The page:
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When are 2021 Q4 estimated taxes due for self-employed individuals?

For people earning wages from employers who deduct and make income tax payments on behalf of their employees with each paycheck, there is just one annual tax deadline each year: April 15. However, for entrepreneurs, freelancers, and anyone else earning income without tax withholding, the IRS has established quarterly estimated tax deadlines throughout the year. These self-employment tax deadlines are designed to ensure taxes are paid on income as it is earned.

For the fourth quarter 2021, self-employed estimated income tax payments are due no later than January 18, 2022.

How do I determine my estimated quarterly taxes?

Your estimated taxes are based on the income you earn. In addition to that, self-employed individuals must also pay a self-employment tax and may be subject to the alternative minimum tax. Estimated quarterly tax payments are designed to include all of these taxes. You should estimate your quarterly tax payments as accurately as possible, as doing so can help you avoid unnecessary penalty payments and other unwelcome surprises in April when your tax return is due.

To determine the amount of taxes you owe, you need to determine your estimated adjusted gross income (AGI), taxable income, taxes, deductions, and credits for 2021. IRS Form 1040-ES includes a worksheet you can use to estimate the amount of taxes you need to pay each quarter. 

The COVID-19 pandemic has disrupted incomes for many self-employed individuals, which will impact the amounts of estimated taxes owed. Fortunately, your estimated quarterly taxes do not need to be the same for every quarter of the tax year. For example, if your estimate for the third quarter 2021 was too high and you paid more than you needed to because your income was down, you can adjust the amount for your fourth quarter estimate accordingly.

How will PPP loan forgiveness affect my quarterly taxes?

The first Paycheck Protection Program (PPP), authorized by the CARES Act of April 2020, offered funds to qualified small businesses, helping them meet payroll expenses and stay in business despite slowdowns and closures resulting from the COVID-19 pandemic. When used for qualified expenses, the loans were forgivable. The PPP was revived in a new COVID Relief bill that was signed into law in December 2020. 

For tax purposes, there are a couple of things to keep in mind. First, if you received a PPP loan in 2020 and met all of the requirements for forgiveness of the loan, that amount will not result in taxable income. Second, the new COVID Relief Bill, passed in December 2020, allows for the deductibility of business expenses that were paid for by funds from a PPP loan that is later forgiven. So you can pay for qualified business expenses with your PPP loan, have the loan forgiven (which means you don’t have to pay it back), and still deduct those business expenses from your 2020 taxes.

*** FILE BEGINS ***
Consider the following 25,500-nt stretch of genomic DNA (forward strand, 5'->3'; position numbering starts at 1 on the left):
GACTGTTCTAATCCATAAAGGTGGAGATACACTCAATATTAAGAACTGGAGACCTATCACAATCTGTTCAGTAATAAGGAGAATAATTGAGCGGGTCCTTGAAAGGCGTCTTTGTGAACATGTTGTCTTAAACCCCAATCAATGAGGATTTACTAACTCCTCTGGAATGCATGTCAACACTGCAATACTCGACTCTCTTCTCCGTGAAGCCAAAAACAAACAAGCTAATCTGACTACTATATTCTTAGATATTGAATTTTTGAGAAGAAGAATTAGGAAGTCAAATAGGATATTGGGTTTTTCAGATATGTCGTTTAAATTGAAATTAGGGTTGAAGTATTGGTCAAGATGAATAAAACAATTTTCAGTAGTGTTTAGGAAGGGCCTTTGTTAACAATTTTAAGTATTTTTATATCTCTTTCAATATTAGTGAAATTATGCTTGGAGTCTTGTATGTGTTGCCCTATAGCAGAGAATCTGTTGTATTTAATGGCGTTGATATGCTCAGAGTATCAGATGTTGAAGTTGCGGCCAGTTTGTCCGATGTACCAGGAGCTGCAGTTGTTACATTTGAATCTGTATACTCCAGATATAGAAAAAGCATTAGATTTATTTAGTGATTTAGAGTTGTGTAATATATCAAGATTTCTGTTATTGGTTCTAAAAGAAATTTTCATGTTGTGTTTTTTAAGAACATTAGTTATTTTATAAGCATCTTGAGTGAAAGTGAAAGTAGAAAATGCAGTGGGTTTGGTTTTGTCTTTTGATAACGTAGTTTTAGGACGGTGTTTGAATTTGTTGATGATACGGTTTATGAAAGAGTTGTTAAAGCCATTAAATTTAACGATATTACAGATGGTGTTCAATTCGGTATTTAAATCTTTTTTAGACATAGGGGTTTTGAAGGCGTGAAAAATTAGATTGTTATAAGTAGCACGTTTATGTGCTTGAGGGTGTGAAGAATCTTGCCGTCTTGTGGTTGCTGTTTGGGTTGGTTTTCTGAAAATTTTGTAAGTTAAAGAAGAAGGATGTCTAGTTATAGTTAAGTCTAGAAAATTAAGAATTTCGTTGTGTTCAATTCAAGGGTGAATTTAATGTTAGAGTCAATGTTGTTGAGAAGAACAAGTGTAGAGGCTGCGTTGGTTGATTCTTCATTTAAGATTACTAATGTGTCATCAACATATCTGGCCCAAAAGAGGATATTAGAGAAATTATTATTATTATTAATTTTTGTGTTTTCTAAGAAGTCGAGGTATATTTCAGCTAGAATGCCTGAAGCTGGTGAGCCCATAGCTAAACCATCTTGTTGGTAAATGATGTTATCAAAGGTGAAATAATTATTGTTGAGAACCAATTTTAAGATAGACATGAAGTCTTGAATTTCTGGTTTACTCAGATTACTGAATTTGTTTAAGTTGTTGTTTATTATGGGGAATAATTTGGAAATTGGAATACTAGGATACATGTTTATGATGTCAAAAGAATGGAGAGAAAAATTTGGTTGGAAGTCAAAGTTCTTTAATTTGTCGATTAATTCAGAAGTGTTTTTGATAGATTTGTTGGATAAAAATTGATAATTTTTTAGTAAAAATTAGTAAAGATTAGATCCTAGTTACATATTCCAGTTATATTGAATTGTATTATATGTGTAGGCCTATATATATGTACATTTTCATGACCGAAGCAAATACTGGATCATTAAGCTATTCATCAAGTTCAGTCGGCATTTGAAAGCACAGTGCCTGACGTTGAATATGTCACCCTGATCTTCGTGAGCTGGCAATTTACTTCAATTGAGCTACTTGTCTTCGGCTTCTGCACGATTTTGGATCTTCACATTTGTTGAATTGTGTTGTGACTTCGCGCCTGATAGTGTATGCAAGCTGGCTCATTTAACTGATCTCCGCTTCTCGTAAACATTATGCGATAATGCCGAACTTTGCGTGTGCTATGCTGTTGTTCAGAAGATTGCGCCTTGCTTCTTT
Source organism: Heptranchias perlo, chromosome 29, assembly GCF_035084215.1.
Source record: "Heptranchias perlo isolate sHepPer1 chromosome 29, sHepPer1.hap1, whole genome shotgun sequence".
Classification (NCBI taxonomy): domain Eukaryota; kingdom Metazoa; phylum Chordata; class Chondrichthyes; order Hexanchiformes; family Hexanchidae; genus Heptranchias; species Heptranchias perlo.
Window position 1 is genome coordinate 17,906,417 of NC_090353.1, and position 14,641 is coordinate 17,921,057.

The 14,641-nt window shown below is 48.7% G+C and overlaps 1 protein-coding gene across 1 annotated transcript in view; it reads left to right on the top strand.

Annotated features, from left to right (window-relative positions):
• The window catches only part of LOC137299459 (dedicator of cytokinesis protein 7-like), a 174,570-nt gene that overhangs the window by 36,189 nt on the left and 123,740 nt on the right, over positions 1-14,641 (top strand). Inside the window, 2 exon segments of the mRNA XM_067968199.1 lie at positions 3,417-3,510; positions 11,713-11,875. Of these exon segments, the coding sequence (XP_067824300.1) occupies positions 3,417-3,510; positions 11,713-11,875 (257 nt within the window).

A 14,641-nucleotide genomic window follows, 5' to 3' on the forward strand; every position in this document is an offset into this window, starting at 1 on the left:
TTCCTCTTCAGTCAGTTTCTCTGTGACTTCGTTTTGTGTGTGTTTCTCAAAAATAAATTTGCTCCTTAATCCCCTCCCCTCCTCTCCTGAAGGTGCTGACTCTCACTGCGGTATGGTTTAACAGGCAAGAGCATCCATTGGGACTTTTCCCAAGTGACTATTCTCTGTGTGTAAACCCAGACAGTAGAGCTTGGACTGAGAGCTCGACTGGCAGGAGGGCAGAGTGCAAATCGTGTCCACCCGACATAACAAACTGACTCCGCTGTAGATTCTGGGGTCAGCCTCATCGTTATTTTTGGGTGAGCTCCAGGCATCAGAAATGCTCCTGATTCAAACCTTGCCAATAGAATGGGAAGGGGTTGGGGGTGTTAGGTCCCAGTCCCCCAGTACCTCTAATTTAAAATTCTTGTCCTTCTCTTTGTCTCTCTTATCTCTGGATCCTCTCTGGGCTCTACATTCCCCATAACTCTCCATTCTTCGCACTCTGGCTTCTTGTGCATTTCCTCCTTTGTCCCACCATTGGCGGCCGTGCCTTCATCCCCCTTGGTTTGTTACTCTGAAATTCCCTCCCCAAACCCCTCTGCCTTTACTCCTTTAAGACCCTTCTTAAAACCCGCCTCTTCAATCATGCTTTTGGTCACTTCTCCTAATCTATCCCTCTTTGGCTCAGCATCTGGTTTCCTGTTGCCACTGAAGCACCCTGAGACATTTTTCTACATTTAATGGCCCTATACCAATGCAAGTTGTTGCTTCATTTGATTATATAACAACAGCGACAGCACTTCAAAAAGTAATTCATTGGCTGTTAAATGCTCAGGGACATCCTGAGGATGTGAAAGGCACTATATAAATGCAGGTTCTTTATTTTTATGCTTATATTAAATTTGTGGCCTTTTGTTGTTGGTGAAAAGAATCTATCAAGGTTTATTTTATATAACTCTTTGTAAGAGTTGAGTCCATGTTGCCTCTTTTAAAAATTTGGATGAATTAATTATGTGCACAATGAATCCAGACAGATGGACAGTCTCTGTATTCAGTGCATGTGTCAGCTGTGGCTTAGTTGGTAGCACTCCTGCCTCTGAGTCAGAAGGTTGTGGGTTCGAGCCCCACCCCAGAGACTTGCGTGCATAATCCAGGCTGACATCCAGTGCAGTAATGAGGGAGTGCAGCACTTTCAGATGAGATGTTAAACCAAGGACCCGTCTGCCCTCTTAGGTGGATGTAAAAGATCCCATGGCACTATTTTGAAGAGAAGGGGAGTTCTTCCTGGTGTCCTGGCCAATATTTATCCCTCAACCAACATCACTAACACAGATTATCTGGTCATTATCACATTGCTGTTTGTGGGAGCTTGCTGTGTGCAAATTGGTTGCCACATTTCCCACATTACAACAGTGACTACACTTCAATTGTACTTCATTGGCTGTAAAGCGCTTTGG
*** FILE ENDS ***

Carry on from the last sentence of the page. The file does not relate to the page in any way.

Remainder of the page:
Business owners and other self-employed individuals should seek guidance from tax and legal professionals to determine the impact of PPP loans, as well as other federal or state aid received in 2020, on their specific circumstances.

Is there a penalty for underpayment of estimated taxes?

Self-employed taxpayers who don’t pay enough in estimated taxes throughout the year may be subject to penalty payments, due with the final tax payment for the year in April. If you underpay your taxes by less than $1,000, or have paid the lesser of at least 90% of the taxes owed for the current year or have paid 100% of the taxes owed for the prior year through tax remittances made throughout the current year, the penalty is generally waived.

There are some additional circumstances under which the IRS may waive the underpayment penalty, including if the underpayment was due to a casualty, disaster, or other unusual circumstances and the IRS determines a penalty would be inequitable, or you retired or became disabled during the tax year and the underpayment was not due to willful neglect.

You can use IRS Form 2210 to determine whether you owe a penalty for underpayment and, if so, calculate the amount owed.

Seeking Professional Guidance Can Help You Meet Your Self-Employed Tax Obligations

If you believe you will owe income and self-employment taxes for earnings in the fourth quarter 2021, be sure to calculate and pay your estimated taxes by January 18, 2022, in order to avoid potential tax penalties.

Sole proprietorships, limited liability companies (LLCs), partnerships, and corporations are taxed differently under current federal and state tax regulations. Some business owners may wish to explore whether, and to what extent, changing the form of business entity might impact taxes owed in the future.

If you have legal questions about your tax obligations as a self-employed individual, talk to a Rocket Lawyer On Call® attorney for fast and affordable answers.

This article contains general legal information and does not contain legal advice. Rocket Lawyer is not a law firm or a substitute for an attorney or law firm. The law is complex and changes often. For legal advice, please ask a lawyer.

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